2. As a person that actually was trained (as in at least three) in Italy DWS HQ (as a sales, service technician and technical advisor) O can tell you that RWS resins are not the same as even quite expensive LCD resins.
          There’s ton of differences that make them superior.
          This is why I have my XFAB and my LCD’s. If you need quick and dirty and cheap – go for LCD.
          If you need PRECISION – go for DWS 029.Ot comes with a steep price tag, but all top of the line proffesional devices do so.

          1. Plus a tooth printed from a certified medical resin won’t land you in jail and you kids and grandkids under a bridge after a poisoning compensation lawsuit.

  1. I mean if all you are doing is making useless toys I guess it doesn’t matter, I know the crazy expensive one we have at work can do some wild shit at a super high rate (one of the samples it came with is a nearly perfect optically transparent bike chain printed in situ)

    1. Mechanical tolerances are usually better on the high end machines. When printing precision parts for checking function and fit the cheaper consumer printers may just not cut it (although they keep getting closer).

      Plus maintenance agreements when the company is footing the Bill

    1. Exactly. You don’t buy a $65000 server because it’s faster than your $5000 workstation (it’s not), you buy it if you’ll be losing $100000 of business every day that it’s down.

      1. You could literally buy 100 of the consumer printers for the same price, run 50 at a time and have 50 for backup. No need to wait for a service representative to get to you only to tell you the part he needs is on backorder or he has to go get it from the warehouse.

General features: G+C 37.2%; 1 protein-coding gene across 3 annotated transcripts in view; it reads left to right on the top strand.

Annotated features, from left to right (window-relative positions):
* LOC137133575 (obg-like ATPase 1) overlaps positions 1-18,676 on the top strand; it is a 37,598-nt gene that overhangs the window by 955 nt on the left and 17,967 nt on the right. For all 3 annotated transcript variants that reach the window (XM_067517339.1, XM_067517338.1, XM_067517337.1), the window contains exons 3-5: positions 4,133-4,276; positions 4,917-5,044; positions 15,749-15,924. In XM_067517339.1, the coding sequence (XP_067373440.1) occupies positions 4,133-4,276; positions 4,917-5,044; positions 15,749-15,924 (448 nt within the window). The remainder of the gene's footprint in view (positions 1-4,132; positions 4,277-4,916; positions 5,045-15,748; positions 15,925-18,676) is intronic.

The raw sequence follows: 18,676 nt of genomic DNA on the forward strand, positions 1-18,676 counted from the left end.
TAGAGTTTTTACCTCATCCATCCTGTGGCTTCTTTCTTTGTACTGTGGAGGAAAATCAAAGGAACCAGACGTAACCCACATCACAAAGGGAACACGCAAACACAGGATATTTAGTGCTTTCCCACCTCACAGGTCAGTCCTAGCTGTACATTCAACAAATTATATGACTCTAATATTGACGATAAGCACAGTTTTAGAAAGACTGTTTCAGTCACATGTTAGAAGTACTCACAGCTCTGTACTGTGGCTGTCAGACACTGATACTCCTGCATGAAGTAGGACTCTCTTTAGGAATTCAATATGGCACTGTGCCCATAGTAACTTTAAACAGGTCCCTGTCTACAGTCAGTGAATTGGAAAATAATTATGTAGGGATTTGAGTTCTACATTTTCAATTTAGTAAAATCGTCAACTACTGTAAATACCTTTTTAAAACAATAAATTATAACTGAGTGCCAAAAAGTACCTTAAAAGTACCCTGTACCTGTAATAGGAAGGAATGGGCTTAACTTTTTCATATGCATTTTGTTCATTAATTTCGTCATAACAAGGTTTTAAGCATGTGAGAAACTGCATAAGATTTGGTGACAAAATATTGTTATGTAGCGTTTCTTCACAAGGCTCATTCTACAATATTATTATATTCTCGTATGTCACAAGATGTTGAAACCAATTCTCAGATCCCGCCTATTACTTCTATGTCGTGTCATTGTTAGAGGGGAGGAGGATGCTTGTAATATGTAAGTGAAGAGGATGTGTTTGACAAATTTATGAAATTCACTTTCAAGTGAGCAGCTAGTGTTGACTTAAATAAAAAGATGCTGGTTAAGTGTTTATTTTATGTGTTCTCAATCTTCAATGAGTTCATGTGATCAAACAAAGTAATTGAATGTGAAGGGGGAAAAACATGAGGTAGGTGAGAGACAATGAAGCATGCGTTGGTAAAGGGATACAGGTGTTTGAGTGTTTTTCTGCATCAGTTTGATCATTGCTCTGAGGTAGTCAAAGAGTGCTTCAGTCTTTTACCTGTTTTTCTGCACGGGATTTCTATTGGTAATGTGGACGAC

1. The problem here is, more importantly, in it being a MEDICAL (ergo CERTIFIED) instrument. You don’t use cheap consumer printer and who-knows-what containing resins in a branch where a slightest discomfort or poisoning can cost you and your kids and their grandkids a living in attorney fees and compensations.

    2. I would expect a *far* more rugged machine, service available, faster, high quality motion system, axes square to each other, etc. And earlier machines will cost more because (1) they could, (2) fewer economies of scale – engineering time spread over only a few machines, (3) no established mass market so companies had to go where there were customers with deep pockets.

  2. so, he’s comparing trinkets by hand? proper compare and contrast needs to be done with much better video production honestly. I found the video subjective and not horribly useful. Find a benchmark design with varying resolution down to as small as visible and show me the results of that. Not some Warcraft critter.

    1. Agreed, comparing products based only on one parameter is limiting ones perspective. If this is only for hobby use, then why spend the money. If for profit or high demand, then more features would be required (durability, throughput, cust. serv., etc).
      However, using a character for a test subject is quite useful, it shows the x y and z coordination and output tolerances.

      1. I understand that, but if he did cuts of the prints at varying parts of high detail and screwed them down to a board to show the cheap to expensive printer side by side, it would be a better presentation. Even if the comparison I’m requesting is done at the end after all the constantly moving parts and comments it would have worked better for me to make a judgement.

        He’s doing more than I am, so I shouldn’t judge so harshly, but a number of videos comparing products do exactly what he’s done here and in the end the comparison of quality is difficult to judge.

  3. I’d bet the price difference has two major origins: 1) development costs, as these machines tend to be in-house developed, instead of being mostly copied from someone else, and 2) the huge price tag of certification for medical applications. You just can’t afford to use cheap consumer printer in medicine, where the patient is able to collect your money and your grandkids’ money and their grandkids’ money in compensation lawsuit.